We already had our sights on Tennessee education, and new action down there adds to the growing evidence that the Volunteer State isn’t messing around about education reform. In the latest example, the Nashville Tennessean reports that many of the city’s schools with poor No Child Left Behind performance are getting new principals.
According to the newspaper, Tennessee already has a small track record in this area. They replaced the principal at the Maplewood High School last year. This year that school met its testing benchmarks for the first time in almost a decade.
Meanwhile, here in Kentucky, doing anything significant in local school systems – even when clearly warranted – is as far away as possible from the minds of Frankfort educators.
Consider Kentucky’s case in point high school example. Last year, despite abundant evidence that the Covington Independent School District’s Holmes Junior-Senior High had horrible performance, the Kentucky Board of Education refused to step in beyond shifting control of the school’s site base council to – that district’s own superintendent. No one got replaced. The state board did the very least it could get away with. That’s what happens when there is a failure to lead.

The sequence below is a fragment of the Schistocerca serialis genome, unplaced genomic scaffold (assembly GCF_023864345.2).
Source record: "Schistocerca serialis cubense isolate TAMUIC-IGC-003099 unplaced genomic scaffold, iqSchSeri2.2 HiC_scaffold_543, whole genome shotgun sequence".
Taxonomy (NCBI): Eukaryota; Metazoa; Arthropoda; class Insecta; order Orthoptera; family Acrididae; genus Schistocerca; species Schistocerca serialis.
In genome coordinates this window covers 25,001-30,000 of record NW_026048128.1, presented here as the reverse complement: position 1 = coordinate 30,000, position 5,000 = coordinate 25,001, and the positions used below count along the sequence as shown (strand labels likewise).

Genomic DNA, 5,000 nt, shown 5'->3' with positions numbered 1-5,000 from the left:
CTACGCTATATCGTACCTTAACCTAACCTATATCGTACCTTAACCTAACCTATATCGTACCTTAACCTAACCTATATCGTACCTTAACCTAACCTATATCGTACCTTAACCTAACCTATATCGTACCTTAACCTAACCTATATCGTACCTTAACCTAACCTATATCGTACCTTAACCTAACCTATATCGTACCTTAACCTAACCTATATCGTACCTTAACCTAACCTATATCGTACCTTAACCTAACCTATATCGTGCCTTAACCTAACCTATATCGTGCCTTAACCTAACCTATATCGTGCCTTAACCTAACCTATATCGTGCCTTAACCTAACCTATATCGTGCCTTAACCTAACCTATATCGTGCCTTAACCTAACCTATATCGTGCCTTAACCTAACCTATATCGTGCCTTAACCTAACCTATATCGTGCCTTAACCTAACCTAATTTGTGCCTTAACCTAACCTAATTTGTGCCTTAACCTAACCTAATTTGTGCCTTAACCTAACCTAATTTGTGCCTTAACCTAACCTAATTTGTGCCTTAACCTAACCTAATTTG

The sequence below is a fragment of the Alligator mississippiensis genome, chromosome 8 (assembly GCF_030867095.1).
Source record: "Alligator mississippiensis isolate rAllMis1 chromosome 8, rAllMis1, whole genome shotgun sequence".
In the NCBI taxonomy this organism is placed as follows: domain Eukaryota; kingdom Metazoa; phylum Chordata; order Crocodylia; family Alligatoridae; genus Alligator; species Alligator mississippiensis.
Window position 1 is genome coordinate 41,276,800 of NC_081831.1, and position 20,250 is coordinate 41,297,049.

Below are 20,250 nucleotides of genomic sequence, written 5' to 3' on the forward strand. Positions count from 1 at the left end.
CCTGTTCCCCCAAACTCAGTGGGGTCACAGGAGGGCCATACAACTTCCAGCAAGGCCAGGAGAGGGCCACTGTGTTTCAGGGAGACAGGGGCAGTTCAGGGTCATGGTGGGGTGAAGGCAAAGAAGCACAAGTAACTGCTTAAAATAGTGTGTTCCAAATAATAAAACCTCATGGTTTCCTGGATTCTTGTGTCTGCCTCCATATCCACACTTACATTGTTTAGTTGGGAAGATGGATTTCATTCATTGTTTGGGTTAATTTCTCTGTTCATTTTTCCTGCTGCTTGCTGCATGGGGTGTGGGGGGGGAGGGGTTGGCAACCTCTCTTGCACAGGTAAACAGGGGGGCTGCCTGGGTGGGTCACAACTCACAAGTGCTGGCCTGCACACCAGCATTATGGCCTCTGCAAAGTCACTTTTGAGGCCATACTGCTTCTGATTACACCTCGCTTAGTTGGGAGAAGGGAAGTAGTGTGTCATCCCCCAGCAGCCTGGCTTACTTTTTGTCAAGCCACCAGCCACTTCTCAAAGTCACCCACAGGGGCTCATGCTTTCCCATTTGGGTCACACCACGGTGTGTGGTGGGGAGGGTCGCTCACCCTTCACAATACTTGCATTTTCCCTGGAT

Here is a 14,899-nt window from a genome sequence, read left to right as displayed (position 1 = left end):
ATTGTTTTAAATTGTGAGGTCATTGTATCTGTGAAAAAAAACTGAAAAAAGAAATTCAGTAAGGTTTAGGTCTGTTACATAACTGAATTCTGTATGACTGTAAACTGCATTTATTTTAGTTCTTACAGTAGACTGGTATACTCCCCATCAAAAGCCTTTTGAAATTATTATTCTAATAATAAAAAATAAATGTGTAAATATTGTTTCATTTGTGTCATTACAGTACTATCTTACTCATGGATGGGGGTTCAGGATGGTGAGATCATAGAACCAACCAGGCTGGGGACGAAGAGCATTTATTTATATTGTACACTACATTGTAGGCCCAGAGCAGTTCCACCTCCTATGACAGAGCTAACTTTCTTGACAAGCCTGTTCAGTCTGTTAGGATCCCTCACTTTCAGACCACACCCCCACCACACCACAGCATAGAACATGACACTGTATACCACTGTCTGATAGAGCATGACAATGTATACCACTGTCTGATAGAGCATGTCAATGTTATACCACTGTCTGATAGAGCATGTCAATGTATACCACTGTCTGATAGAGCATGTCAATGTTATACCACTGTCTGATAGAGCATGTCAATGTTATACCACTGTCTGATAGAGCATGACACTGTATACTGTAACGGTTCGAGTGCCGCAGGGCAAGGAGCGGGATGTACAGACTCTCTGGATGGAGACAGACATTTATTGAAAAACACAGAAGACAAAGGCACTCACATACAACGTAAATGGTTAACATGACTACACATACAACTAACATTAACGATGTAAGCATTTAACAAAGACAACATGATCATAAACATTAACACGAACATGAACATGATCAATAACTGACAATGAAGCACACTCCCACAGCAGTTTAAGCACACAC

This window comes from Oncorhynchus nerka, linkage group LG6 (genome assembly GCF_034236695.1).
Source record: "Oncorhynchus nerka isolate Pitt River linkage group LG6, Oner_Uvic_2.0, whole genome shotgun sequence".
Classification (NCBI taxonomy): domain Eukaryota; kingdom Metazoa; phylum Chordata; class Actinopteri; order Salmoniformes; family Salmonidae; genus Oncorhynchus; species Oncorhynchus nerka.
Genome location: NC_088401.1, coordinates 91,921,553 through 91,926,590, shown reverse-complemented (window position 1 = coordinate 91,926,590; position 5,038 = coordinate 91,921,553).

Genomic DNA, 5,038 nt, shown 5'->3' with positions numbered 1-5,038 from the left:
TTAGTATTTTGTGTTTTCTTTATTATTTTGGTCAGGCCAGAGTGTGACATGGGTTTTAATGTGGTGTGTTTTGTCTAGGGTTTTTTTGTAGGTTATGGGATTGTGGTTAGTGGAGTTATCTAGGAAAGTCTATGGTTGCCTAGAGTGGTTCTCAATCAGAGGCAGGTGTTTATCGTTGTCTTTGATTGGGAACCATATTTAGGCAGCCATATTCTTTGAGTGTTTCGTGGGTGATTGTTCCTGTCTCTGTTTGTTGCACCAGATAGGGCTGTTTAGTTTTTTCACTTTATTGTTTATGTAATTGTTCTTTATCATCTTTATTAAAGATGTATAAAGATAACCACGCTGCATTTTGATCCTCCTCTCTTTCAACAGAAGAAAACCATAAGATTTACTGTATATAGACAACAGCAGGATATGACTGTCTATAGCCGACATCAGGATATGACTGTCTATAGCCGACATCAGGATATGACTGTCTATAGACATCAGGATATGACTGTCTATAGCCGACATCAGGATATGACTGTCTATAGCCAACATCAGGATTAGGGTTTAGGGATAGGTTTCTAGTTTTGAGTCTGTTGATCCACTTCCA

Well, it looks like Tennessee’s education system understands its obligations, and that state clearly has leaders who are willing to step out and make some tough choices. And, we think it’s working in Tennessee. We’ll tell you more about that very shortly.